Review: The Homosexuals, Or Faggots (Griffin Theatre Company)

Venue: SBW Stables Theatre (Kings Cross NSW), Mar 17 – Apr 29, 2017
Playwright: Declan Greene
Director: Lee Lewis
Cast: Mama Alto, Simon Burke, Simon Corfield, Genevieve Lemon, Lincoln Younes
Images by Brett Boardman

Theatre review
Faggots are a kind of meatball dish, but the word is not usually used for that particular meaning. Like the n-word and the c-word, we have learned that some language has to be curbed, due to the power it exerts over the disenfranchised, who have to be protected from the cruelty that linguistic ammunition can brandish.

In Declan Greene’s important and ultra-modern work, The Homosexuals, Or Faggots, we investigate the nature of this constraint, not only in how we speak, but also in the lived experience of how we negotiate with each other’s positions in society. It is a discussion about the levels of privilege different groups of people are perceived to be inhabiting, and the layers of truth and illusion within those differentials. We think of each other as being certain types of people who exist on various hierarchical levels, but these can be misconstrued.

Warren and Kim are an inner-Sydney gay couple, both white and cis-male*. Having emerged from the systematic prejudice of homosexuals in earlier decades, they are now a part of the establishment; wealthy and entitled. Being the first generation of gays who live openly and free from persecution, their lives are self-imagined, with no prior examples to emulate. Their values have to be invented, and what constitutes a good life becomes a confusing ordeal. New to being top dog of Australian society, they are expected to be compassionate and altruistic, having tolerated insistent subjugation in previous years, but the couple is engrossed in their newfound prosperity, unable to behave in accordance with the responsibilities required of them, or are perhaps simply oblivious to their own elitism.

It is a highly intellectual exercise, dressed up in a lot of low-brow theatricality. Inspired by classic European farce, the show is rowdy, rude and ridiculous, but each of its uproarious manoeuvres is meticulously informed by the progressive politics that burns at its core. The audience relates to the work with a demanding complexity, laughing at every antic but engaging intimately with its cutting edge ideas. The action happens very quickly, and our minds are in a frenzy trying to decide right from wrong, real from false. Director Lee Lewis leaves us no room to breathe, insisting that we are swept up in the anxiety-fuelled mania, of her timely and accurate portrait of life in Sydney, 2017.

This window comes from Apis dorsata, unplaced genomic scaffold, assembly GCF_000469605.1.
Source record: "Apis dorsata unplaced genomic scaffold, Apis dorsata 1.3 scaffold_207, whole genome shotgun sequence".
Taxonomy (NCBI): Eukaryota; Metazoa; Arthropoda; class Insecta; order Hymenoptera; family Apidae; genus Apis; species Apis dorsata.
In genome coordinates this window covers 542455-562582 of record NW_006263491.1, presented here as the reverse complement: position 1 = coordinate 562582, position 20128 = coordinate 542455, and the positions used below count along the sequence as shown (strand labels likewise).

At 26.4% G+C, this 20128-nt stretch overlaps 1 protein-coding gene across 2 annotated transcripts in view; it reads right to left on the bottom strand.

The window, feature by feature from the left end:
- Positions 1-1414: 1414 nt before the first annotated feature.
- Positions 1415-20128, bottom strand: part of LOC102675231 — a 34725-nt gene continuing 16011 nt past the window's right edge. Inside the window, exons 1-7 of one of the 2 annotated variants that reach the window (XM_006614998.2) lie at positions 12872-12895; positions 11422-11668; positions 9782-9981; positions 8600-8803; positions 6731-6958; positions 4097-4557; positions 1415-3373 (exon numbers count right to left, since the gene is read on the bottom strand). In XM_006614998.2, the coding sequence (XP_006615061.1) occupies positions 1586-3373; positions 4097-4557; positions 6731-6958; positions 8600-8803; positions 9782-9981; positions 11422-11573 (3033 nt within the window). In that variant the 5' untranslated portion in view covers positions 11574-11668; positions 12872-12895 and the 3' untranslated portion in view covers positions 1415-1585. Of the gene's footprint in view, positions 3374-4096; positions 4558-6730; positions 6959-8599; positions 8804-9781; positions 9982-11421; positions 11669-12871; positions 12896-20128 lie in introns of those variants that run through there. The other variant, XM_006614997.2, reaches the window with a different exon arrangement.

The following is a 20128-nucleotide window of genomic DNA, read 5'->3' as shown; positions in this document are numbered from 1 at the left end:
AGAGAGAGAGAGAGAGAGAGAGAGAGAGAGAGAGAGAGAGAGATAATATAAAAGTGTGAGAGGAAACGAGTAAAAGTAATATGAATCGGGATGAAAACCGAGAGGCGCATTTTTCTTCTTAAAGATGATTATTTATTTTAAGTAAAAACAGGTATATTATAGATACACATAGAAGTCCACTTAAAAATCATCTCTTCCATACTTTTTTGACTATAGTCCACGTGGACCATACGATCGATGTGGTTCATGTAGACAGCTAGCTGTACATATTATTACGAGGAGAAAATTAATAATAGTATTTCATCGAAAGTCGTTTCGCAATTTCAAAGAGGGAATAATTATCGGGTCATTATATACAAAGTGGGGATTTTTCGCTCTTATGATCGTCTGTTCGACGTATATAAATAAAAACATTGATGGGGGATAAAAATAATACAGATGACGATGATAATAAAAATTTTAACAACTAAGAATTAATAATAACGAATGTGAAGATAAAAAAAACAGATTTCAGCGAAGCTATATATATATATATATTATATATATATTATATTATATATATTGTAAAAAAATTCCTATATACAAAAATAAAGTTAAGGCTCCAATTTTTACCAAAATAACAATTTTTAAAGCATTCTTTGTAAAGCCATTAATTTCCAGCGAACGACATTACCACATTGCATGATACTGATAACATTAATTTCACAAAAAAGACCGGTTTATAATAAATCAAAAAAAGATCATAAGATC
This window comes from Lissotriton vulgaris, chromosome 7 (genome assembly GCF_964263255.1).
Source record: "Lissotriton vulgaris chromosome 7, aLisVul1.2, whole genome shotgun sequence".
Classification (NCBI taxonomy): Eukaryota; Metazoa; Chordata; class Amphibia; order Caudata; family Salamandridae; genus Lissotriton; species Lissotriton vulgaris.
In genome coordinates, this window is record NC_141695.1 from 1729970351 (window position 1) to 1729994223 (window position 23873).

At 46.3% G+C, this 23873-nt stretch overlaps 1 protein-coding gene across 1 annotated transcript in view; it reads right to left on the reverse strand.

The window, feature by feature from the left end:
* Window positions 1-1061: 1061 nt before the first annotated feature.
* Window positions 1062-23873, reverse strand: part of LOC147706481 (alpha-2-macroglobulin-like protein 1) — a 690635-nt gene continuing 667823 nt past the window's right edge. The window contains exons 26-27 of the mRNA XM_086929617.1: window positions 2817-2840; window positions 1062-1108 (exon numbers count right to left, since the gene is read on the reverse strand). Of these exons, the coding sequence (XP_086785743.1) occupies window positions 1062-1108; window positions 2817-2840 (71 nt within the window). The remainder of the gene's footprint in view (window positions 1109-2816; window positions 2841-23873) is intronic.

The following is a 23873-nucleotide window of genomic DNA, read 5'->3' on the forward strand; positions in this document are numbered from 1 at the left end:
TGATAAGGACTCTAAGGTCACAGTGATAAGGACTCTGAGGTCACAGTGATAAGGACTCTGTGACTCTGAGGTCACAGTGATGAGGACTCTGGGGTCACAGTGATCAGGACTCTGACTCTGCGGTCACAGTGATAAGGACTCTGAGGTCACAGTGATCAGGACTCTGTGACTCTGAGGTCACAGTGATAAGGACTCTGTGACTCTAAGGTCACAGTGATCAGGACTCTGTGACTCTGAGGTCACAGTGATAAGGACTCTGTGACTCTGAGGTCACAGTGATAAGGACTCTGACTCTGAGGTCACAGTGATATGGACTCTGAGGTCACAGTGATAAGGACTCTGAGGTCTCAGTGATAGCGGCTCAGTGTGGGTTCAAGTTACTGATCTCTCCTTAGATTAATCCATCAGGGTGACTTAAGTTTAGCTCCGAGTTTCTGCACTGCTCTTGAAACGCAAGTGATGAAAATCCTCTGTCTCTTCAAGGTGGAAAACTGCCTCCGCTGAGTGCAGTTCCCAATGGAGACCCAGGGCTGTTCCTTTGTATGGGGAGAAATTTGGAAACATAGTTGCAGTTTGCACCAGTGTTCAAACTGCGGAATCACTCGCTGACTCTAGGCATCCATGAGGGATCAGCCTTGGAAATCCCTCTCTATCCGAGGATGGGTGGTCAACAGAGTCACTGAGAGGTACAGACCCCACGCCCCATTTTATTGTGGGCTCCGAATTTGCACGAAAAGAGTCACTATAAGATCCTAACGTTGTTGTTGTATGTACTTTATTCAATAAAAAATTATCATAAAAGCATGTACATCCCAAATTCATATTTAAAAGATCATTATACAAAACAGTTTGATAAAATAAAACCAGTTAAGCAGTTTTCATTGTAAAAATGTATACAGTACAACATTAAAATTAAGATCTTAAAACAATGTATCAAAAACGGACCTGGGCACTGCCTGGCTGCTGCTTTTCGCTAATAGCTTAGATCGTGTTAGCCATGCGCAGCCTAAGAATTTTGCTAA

The hysterical and sweaty ensemble gives us everything. Simon Burke’s portrayal of middle-aged hedonism is as frantic as the cocaine that cushions his luxuriant existence, and although the production provides little room for nuance, his Warren is a character many of us will find familiar, convincing and unexpectedly sympathetic. His husband, Kim is preoccupied with all things academic, but much as he thinks intently about the world, he too lives on the surface. Simon Corfield’s exquisite performance of that duality is perfectly tuned, and incredible to watch. Also memorable is Genevieve Lemon as Diana, the only person on stage with a real soul. Confidently comedic, yet persuasively moving, Lemon makes us laugh and cry as she wills.

Political correctness may seem to be outmoded, but it remains a necessary protection against ignorance, wilful or otherwise. When we see idiots get voted into government, it is clear that hate is a form of currency that never stops working. The harmful things that people say, do in fact benefit those who trade in fear and stupidity. It is understandable then, that those same people would want to expand the parameters of concepts around freedom of speech. This week, our Caucasian Prime Minister is trying to make it permissible that we use racial differences to offend, insult and humiliate each other. We should never be surprised when the powerful wish to extend their dominance in the world, but when those who have benefited from the fruit of arduous social movements refuse to give back after their ascendancy, the disgust is intolerable.

*Read about cisgender at Wikipedia.

www.griffintheatre.com.au